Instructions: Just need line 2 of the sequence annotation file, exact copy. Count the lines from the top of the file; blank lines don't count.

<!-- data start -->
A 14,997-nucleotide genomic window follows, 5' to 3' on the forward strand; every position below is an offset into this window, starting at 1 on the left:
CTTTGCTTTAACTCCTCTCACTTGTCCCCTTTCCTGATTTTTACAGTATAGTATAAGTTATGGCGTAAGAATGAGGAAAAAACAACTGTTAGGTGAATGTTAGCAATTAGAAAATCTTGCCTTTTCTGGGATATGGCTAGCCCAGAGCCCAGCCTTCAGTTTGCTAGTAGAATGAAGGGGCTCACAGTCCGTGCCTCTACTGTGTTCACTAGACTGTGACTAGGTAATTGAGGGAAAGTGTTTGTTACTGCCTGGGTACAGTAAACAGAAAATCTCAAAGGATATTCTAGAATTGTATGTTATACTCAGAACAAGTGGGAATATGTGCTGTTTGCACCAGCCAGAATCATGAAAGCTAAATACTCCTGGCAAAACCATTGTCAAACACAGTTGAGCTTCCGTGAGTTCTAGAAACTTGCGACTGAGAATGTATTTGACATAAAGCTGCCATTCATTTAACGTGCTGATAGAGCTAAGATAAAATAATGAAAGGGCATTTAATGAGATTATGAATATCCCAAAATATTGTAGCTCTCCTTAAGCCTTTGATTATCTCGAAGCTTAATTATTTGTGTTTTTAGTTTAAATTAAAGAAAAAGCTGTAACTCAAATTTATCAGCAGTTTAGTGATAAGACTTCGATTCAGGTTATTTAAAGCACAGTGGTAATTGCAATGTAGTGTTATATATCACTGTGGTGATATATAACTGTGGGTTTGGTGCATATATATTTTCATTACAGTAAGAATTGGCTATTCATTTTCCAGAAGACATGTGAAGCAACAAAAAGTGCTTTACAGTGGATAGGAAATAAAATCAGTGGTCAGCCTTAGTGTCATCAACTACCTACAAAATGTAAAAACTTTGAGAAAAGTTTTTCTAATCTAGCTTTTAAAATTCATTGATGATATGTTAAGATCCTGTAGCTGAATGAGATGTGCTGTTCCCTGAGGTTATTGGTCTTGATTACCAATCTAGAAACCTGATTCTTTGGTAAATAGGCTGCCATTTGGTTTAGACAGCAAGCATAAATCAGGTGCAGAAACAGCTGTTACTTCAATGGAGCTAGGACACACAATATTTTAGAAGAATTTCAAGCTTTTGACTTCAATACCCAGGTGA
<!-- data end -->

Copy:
CTTTGCTTTAACTCCTCTCACTTGTCCCCTTTCCTGATTTTTACAGTATAGTATAAGTTATGGCGTAAGAATGAGGAAAAAACAACTGTTAGGTGAATGTTAGCAATTAGAAAATCTTGCCTTTTCTGGGATATGGCTAGCCCAGAGCCCAGCCTTCAGTTTGCTAGTAGAATGAAGGGGCTCACAGTCCGTGCCTCTACTGTGTTCACTAGACTGTGACTAGGTAATTGAGGGAAAGTGTTTGTTACTGCCTGGGTACAGTAAACAGAAAATCTCAAAGGATATTCTAGAATTGTATGTTATACTCAGAACAAGTGGGAATATGTGCTGTTTGCACCAGCCAGAATCATGAAAGCTAAATACTCCTGGCAAAACCATTGTCAAACACAGTTGAGCTTCCGTGAGTTCTAGAAACTTGCGACTGAGAATGTATTTGACATAAAGCTGCCATTCATTTAACGTGCTGATAGAGCTAAGATAAAATAATGAAAGGGCATTTAATGAGATTATGAATATCCCAAAATATTGTAGCTCTCCTTAAGCCTTTGATTATCTCGAAGCTTAATTATTTGTGTTTTTAGTTTAAATTAAAGAAAAAGCTGTAACTCAAATTTATCAGCAGTTTAGTGATAAGACTTCGATTCAGGTTATTTAAAGCACAGTGGTAATTGCAATGTAGTGTTATATATCACTGTGGTGATATATAACTGTGGGTTTGGTGCATATATATTTTCATTACAGTAAGAATTGGCTATTCATTTTCCAGAAGACATGTGAAGCAACAAAAAGTGCTTTACAGTGGATAGGAAATAAAATCAGTGGTCAGCCTTAGTGTCATCAACTACCTACAAAATGTAAAAACTTTGAGAAAAGTTTTTCTAATCTAGCTTTTAAAATTCATTGATGATATGTTAAGATCCTGTAGCTGAATGAGATGTGCTGTTCCCTGAGGTTATTGGTCTTGATTACCAATCTAGAAACCTGATTCTTTGGTAAATAGGCTGCCATTTGGTTTAGACAGCAAGCATAAATCAGGTGCAGAAACAGCTGTTACTTCAATGGAGCTAGGACACACAATATTTTAGAAGAATTTCAAGCTTTTGACTTCAATACCCAGGTGA